, p, and x, estimated with two-lag and LLSF methods, are shown in Figure 8. The G-FCA estimates smoothed with moving average over nine data points (28.7 s) are also shown for reference. The smoothed G-FCA estimates show a meteorological change over the 180 s data period (e.g., note the monotonic decrease of x). We assume that changes on time scales larger than about 30 s are associated with meteorological variance, whereas changes on smaller scales are due to estimate variance. After removing the variance associated with the meteorological change by subtracting moving average values from the estimated parameters, the standard deviations of the parameters are calculated. The normalized standard deviations of estimates obtained with the two-lag CCR, the two-lag D-FCA, as well as the fifteen-lag LLSF-CCR and LLSF D-FCA methods to estimate wind, are listed in Table 1. Standard deviations calculated from a correlation analysis of the parameter estimates are also listed in Table 1; these are superscripted with asterisks. The asterisked standard deviations are obtained by taking the square root of the difference of zero-lag and plus/minus one lag of the auto-correlation functions of the estimated parameters. The standard deviations obtained from the correlation analysis agree well with that obtained with the moving average method. As might be expected, the SD of the two-lag estimates is larger than that obtained with the fifteen-lag least squares fitting methods. If we compare the two-lag estimators with the theory including noise (i.e., SNR = −0.86 dB), the SD agrees reasonably well. Comparing the right two columns of Table 1, we note that the local 15-lag LLSF estimators produce estimate variance, for SNR = −0.86 dB, about equal to the estimate variance given by the theory for two-lag estimators if SNR = ∞.
Table 1. Standard Deviation of Parameter Estimates for MAPR Data
Normalized SD of Parameter Estimates
Fifteen-Lag LLSF Data (SNR = −0.86dB)
Two-Lag Theory (No Noise)
Data (SNR = −0.86dB)
Theory (SNR = −0.86dB)
 The baseline wind, estimated using the two-lag and the LLSF CCR and D-FCA methods, are shown in Figure 9 along with the wind calculated using smoothed G-FCA parameter estimates. The SD of baseline wind estimates is given in Table 2. The listed SDs are that calculated after the subtraction of the smoothed G-FCA estimates and those with asterisks by a correlation analysis to remove the meteorological variance. The theoretical SD calculated for the two-lag CCR estimator agrees reasonably well with the SD obtained from data, but the agreement for the two-lag D-FCA estimator is not as good. This poorer performance for the two-lag estimator is attributed to the large variance in estimating τp. As expected, at low SNR, the two-lag estimators give significantly larger deviations in wind estimates than the fifteen-lag LLSF estimators. For reference, the SD of wind estimates using the G-FCA method [Doviak et al., 2004] containing the meteorological variance is SD(0x(G-FCA)) = 2.19 m/s and that after removing the meteorological change using moving average and correlation analysis are 1.56/1.64* m/s, respectively.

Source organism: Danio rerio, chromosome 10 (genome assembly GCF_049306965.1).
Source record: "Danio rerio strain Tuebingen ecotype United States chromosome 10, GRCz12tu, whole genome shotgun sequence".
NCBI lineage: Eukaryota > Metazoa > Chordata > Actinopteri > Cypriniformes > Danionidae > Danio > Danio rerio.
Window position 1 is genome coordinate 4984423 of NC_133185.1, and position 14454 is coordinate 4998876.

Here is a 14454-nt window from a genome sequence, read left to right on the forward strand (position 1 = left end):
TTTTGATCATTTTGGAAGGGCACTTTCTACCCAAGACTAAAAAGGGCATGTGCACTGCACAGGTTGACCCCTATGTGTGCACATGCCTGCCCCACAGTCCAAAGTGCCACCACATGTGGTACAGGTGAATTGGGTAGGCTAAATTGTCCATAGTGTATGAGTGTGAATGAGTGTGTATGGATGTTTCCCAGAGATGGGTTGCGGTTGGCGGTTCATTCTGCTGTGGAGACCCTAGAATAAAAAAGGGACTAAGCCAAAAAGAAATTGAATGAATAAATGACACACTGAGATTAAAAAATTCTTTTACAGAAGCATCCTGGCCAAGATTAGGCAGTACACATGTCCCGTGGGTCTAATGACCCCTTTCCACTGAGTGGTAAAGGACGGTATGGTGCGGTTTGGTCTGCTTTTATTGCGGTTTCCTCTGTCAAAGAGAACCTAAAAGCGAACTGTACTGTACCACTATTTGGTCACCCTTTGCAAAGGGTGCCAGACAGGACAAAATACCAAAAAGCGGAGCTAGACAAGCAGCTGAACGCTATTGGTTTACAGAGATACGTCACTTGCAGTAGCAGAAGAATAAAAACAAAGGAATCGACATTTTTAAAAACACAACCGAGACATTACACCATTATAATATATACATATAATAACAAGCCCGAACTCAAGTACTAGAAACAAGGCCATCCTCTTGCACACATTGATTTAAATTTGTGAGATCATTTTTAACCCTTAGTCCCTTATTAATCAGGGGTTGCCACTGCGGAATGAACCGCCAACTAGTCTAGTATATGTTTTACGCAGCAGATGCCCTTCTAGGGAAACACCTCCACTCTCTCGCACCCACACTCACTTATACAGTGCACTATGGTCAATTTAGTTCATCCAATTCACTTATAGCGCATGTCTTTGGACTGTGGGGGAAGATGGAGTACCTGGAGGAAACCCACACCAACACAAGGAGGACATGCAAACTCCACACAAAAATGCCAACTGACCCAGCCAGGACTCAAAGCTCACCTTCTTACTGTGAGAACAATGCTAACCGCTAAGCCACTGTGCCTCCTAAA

Table 2. Standard Deviation of Baseline Wind Estimates for MAPR Data
SD of Wind Estimates, m/s
Fifteen-Lag LLSF Data (SNR = −0.86 dB)
Two-Lag Theory (No Noise)
Data (SNR = −0.86 dB)
Theory (SNR = −0.86 dB)
5. Summary and Conclusions
 We extended the theory of error analysis for wind estimates using the SA technique to include additive white noise (that for signal contaminated by clutter is the next to study). Using a rigorous derivation, the developed theory shows the effect of noise on SA wind estimates is different from that hypothesized by May  using correlation coefficients reduced by noise. The theory is verified with simulations and MAPR data. Our results show that if noise is present there are optimal spacings, Δx and Tse, for the receiving antennas and coherently average samples when a two-lag direct estimator is used. The parameters estimated with least squares fitting have much smaller errors, as expected, compared to those obtained from the two-lag estimators. Although we restrict our theoretical study to the two-lag CCR and D-FCA wind estimators, our results suggest that estimating the Gaussian parameters η, τc, τp (either from (1) two lags about the correlation function peaks (i.e., the G-FCA estimator [Doviak et al., 2004]) for the case of large SNR, or (2) a multilag LSF of a Gaussian function to the correlation coefficients weighted strongly about the correlation peaks for the case of low SNR) and using those estimates to calculate baseline wind, would result in the smallest errors. Doviak et al.  show, for the case SNR = ∞, that (1) or (2) achieve about the same results. For antenna separation much less than D/2, the CCR estimator performs as well as G-FCA estimator for all SNR.